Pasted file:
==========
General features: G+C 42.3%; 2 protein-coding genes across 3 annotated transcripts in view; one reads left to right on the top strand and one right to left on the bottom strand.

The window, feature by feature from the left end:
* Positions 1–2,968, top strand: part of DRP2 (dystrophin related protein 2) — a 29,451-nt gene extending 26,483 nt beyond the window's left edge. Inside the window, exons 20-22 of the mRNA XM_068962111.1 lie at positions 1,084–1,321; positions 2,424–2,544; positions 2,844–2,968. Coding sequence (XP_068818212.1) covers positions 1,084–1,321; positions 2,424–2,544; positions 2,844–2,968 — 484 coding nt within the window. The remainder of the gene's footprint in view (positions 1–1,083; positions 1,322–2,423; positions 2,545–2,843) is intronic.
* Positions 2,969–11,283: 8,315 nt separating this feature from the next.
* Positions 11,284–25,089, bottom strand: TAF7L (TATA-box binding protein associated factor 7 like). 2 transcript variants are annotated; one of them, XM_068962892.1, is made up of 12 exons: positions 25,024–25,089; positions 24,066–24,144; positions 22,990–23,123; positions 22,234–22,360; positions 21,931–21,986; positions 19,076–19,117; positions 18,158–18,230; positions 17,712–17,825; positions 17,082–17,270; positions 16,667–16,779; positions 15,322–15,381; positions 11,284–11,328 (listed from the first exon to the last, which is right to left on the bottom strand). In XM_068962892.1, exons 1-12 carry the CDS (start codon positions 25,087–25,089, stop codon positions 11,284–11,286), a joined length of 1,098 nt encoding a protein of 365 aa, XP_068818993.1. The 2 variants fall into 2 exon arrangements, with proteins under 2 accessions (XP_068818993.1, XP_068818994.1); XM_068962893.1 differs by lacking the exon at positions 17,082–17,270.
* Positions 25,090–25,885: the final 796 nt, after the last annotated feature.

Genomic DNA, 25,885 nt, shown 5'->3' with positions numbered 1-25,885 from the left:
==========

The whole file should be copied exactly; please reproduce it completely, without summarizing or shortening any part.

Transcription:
General features: G+C 42.3%; 2 protein-coding genes across 3 annotated transcripts in view; one reads left to right on the top strand and one right to left on the bottom strand.

The window, feature by feature from the left end:
* Positions 1–2,968, top strand: part of DRP2 (dystrophin related protein 2) — a 29,451-nt gene extending 26,483 nt beyond the window's left edge. Inside the window, exons 20-22 of the mRNA XM_068962111.1 lie at positions 1,084–1,321; positions 2,424–2,544; positions 2,844–2,968. Coding sequence (XP_068818212.1) covers positions 1,084–1,321; positions 2,424–2,544; positions 2,844–2,968 — 484 coding nt within the window. The remainder of the gene's footprint in view (positions 1–1,083; positions 1,322–2,423; positions 2,545–2,843) is intronic.
* Positions 2,969–11,283: 8,315 nt separating this feature from the next.
* Positions 11,284–25,089, bottom strand: TAF7L (TATA-box binding protein associated factor 7 like). 2 transcript variants are annotated; one of them, XM_068962892.1, is made up of 12 exons: positions 25,024–25,089; positions 24,066–24,144; positions 22,990–23,123; positions 22,234–22,360; positions 21,931–21,986; positions 19,076–19,117; positions 18,158–18,230; positions 17,712–17,825; positions 17,082–17,270; positions 16,667–16,779; positions 15,322–15,381; positions 11,284–11,328 (listed from the first exon to the last, which is right to left on the bottom strand). In XM_068962892.1, exons 1-12 carry the CDS (start codon positions 25,087–25,089, stop codon positions 11,284–11,286), a joined length of 1,098 nt encoding a protein of 365 aa, XP_068818993.1. The 2 variants fall into 2 exon arrangements, with proteins under 2 accessions (XP_068818993.1, XP_068818994.1); XM_068962893.1 differs by lacking the exon at positions 17,082–17,270.
* Positions 25,090–25,885: the final 796 nt, after the last annotated feature.

Genomic DNA, 25,885 nt, shown 5'->3' with positions numbered 1-25,885 from the left: